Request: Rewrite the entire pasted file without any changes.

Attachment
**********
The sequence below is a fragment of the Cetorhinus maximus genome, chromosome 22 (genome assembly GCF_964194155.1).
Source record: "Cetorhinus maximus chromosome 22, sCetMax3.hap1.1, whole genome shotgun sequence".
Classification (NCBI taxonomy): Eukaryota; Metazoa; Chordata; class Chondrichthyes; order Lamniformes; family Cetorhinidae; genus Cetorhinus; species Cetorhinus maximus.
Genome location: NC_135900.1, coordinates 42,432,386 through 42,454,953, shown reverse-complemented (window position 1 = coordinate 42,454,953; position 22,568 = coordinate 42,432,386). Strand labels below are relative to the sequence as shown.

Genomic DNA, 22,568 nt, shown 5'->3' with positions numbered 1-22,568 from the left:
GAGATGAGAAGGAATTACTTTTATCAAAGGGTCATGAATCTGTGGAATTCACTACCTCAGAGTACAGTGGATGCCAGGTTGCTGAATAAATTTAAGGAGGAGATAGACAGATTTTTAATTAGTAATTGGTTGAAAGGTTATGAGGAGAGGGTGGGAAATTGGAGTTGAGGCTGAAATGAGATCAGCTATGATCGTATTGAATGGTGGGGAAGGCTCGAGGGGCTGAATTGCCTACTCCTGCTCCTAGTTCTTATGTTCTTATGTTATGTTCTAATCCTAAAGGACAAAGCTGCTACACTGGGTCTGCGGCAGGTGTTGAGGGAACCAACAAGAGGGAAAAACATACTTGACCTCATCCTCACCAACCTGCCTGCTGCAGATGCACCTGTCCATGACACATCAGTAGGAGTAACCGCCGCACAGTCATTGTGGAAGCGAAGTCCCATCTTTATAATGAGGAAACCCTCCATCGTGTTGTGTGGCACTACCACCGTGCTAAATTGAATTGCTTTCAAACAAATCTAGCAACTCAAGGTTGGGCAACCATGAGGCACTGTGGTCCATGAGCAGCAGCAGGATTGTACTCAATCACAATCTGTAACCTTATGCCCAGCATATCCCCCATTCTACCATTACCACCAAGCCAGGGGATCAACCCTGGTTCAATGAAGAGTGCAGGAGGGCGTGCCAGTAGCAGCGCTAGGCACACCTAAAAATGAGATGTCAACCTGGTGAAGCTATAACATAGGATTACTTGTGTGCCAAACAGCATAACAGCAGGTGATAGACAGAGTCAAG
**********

The sequence below is a fragment of the Cetorhinus maximus genome, chromosome 22 (genome assembly GCF_964194155.1).
Source record: "Cetorhinus maximus chromosome 22, sCetMax3.hap1.1, whole genome shotgun sequence".
Classification (NCBI taxonomy): Eukaryota; Metazoa; Chordata; class Chondrichthyes; order Lamniformes; family Cetorhinidae; genus Cetorhinus; species Cetorhinus maximus.
Genome location: NC_135900.1, coordinates 42,432,386 through 42,454,953, shown reverse-complemented (window position 1 = coordinate 42,454,953; position 22,568 = coordinate 42,432,386). Strand labels below are relative to the sequence as shown.

Genomic DNA, 22,568 nt, shown 5'->3' with positions numbered 1-22,568 from the left:
GAGATGAGAAGGAATTACTTTTATCAAAGGGTCATGAATCTGTGGAATTCACTACCTCAGAGTACAGTGGATGCCAGGTTGCTGAATAAATTTAAGGAGGAGATAGACAGATTTTTAATTAGTAATTGGTTGAAAGGTTATGAGGAGAGGGTGGGAAATTGGAGTTGAGGCTGAAATGAGATCAGCTATGATCGTATTGAATGGTGGGGAAGGCTCGAGGGGCTGAATTGCCTACTCCTGCTCCTAGTTCTTATGTTCTTATGTTATGTTCTAATCCTAAAGGACAAAGCTGCTACACTGGGTCTGCGGCAGGTGTTGAGGGAACCAACAAGAGGGAAAAACATACTTGACCTCATCCTCACCAACCTGCCTGCTGCAGATGCACCTGTCCATGACACATCAGTAGGAGTAACCGCCGCACAGTCATTGTGGAAGCGAAGTCCCATCTTTATAATGAGGAAACCCTCCATCGTGTTGTGTGGCACTACCACCGTGCTAAATTGAATTGCTTTCAAACAAATCTAGCAACTCAAGGTTGGGCAACCATGAGGCACTGTGGTCCATGAGCAGCAGCAGGATTGTACTCAATCACAATCTGTAACCTTATGCCCAGCATATCCCCCATTCTACCATTACCACCAAGCCAGGGGATCAACCCTGGTTCAATGAAGAGTGCAGGAGGGCGTGCCAGTAGCAGCGCTAGGCACACCTAAAAATGAGATGTCAACCTGGTGAAGCTATAACATAGGATTACTTGTGTGCCAAACAGCATAACAGCAGGTGATAGACAGAGTCAAG